President Donald Trump criticized Senate Republicans who he says are “getting cold feet with respect to” eliminating Section 230 of the Communications Act, which protects internet providers and tech companies from liability for content posted on their platforms. The president called eliminating the law “a National Security and Election Integrity MUST.”
“For years, all talk, no action. Termination must be put in Defense Bill!!!” he added.
Looks like certain Republican Senators are getting cold feet with respect to the termination of Big Tech’s Section 230, a National Security and Election Integrity MUST. For years, all talk, no action. Termination must be put in Defense Bill!!!
— Donald J. Trump (@realDonaldTrump) December 3, 2020
Trump has railed against Section 230 in recent days and lawmakers have signaled they will not make repealing the law part of a defense authorization bill despite the president’s threat to use his veto power. Critics have noted that repealing it would allow the president to go after his political opponents and anyone who has spoken out against him.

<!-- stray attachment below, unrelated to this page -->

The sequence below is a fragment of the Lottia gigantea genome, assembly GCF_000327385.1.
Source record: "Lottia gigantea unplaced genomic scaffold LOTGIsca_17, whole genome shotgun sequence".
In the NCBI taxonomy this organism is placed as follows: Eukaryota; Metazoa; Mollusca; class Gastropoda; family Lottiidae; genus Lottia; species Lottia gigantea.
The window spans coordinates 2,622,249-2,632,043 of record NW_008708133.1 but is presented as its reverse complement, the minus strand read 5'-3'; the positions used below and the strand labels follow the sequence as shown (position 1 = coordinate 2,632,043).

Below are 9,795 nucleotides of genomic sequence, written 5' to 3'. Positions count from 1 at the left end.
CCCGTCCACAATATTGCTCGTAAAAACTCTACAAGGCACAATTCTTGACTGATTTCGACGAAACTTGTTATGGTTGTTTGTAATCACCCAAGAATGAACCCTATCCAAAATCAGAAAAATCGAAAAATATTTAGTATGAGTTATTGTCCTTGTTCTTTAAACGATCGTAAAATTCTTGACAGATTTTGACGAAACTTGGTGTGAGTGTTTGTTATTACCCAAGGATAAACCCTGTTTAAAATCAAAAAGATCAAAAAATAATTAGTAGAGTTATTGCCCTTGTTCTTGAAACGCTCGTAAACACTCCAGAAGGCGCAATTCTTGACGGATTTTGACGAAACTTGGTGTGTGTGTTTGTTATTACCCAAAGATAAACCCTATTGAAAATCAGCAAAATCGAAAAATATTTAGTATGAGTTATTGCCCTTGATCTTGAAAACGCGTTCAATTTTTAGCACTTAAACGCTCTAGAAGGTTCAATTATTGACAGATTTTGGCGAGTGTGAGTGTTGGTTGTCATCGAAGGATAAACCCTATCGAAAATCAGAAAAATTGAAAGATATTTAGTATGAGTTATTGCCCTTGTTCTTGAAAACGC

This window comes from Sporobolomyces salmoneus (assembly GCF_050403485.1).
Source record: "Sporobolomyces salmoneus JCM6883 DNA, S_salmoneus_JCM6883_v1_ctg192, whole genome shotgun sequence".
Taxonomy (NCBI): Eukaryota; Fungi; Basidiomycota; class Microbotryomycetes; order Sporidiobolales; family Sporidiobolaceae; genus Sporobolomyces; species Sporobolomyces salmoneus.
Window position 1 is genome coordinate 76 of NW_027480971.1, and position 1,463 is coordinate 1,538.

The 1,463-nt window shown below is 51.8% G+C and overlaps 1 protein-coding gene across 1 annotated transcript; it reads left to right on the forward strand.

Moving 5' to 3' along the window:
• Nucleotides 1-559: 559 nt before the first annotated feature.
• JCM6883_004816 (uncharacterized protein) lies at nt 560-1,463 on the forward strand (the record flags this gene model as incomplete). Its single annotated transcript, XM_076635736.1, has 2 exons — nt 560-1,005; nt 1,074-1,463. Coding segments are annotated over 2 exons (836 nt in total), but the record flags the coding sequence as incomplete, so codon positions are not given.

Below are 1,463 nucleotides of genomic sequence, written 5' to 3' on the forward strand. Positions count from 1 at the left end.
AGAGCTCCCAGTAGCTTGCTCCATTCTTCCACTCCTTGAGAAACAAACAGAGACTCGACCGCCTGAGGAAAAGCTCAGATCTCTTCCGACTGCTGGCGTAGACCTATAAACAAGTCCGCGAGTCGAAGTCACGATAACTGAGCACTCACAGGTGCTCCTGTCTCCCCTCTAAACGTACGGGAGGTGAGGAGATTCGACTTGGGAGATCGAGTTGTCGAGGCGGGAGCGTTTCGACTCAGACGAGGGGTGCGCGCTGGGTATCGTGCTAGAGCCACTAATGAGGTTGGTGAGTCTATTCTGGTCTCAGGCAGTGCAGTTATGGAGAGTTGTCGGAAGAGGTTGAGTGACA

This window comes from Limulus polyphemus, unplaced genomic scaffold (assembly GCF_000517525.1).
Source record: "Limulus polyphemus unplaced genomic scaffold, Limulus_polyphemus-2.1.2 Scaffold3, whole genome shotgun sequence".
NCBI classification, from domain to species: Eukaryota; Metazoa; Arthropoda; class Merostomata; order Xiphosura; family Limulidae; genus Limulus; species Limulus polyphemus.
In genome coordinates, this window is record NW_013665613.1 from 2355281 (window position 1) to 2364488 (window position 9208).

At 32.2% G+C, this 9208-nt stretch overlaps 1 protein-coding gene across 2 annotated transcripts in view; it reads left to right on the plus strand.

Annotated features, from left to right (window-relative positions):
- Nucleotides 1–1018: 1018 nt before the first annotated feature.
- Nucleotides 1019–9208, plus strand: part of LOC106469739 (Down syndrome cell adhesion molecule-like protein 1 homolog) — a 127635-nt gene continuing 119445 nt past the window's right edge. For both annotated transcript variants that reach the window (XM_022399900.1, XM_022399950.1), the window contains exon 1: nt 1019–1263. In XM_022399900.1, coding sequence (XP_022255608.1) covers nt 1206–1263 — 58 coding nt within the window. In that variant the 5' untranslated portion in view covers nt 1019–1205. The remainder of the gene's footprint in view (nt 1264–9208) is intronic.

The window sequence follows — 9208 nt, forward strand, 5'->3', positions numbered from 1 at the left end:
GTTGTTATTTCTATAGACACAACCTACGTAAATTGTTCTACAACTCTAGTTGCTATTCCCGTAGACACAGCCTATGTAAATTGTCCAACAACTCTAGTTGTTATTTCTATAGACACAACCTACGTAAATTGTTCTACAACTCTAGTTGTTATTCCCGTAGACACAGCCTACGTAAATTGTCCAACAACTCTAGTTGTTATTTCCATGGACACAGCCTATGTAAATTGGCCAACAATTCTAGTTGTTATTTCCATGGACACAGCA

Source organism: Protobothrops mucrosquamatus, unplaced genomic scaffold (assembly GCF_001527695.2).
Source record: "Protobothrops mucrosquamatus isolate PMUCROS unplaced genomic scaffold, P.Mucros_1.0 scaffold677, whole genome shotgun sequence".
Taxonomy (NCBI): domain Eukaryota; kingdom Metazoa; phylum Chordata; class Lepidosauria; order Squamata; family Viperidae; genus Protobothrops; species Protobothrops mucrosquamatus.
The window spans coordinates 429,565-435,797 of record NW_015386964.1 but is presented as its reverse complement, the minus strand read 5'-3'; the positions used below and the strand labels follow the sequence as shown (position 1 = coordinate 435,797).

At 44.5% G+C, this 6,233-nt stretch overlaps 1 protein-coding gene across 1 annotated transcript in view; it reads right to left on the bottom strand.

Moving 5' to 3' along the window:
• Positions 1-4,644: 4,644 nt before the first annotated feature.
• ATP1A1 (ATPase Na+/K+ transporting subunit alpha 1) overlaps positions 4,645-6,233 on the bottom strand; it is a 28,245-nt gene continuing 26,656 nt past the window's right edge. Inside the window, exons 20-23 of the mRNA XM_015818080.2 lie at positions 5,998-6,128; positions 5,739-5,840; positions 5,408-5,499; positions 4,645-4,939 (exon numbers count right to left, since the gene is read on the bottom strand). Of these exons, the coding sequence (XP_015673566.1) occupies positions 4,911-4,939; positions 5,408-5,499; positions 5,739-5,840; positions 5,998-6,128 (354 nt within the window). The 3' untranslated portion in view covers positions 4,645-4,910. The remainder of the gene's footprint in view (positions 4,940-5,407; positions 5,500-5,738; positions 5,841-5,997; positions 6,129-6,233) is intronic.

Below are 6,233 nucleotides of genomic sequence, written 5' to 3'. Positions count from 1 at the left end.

Several members of Congress have spoken out, indicating that there is strong bipartisan pushback.
Oh look, there goes @realDonaldTrump again trying to suppress free speech, this time on the internet. Section 230 has allowed free speech and expression to flourish on the internet. And Trump’s veto threat is a paper tiger. Congress will just wait for Biden to sign the NDAA. https://t.co/oxeMEu20I1
— Ted Lieu (@tedlieu) December 2, 2020
To be clear, Mr. President, Section 230 repeal wasn’t included in the House OR Senate version of the NDAA.
You’re mad at Twitter. We all know it.
You're willing to veto the defense bill over something that has everything to do with your ego, and nothing to do with defense. https://t.co/qsELyzU9O0
— Rep. Adam Smith (@RepAdamSmith) December 2, 2020
I have written a bipartisan bill to reform section 230 but the idea that it should be repealed, with no hearing, in the defense bill, is goofy. You will know who is serious about policy making in this space by whether or not they reflexively agree w Trump here.
— Brian Schatz (@brianschatz) December 2, 2020
Others, like New York Times reporter Jane Coaston, have pointed out the consequences of repealing the legislation.
Getting rid of Section 230 ends user content (as in, you talking on the internet) as we know it and means basically every entity that contains third-party content would rather host no content than any content that it could be found liable for.
— Jane Coaston (@cjane87) December 2, 2020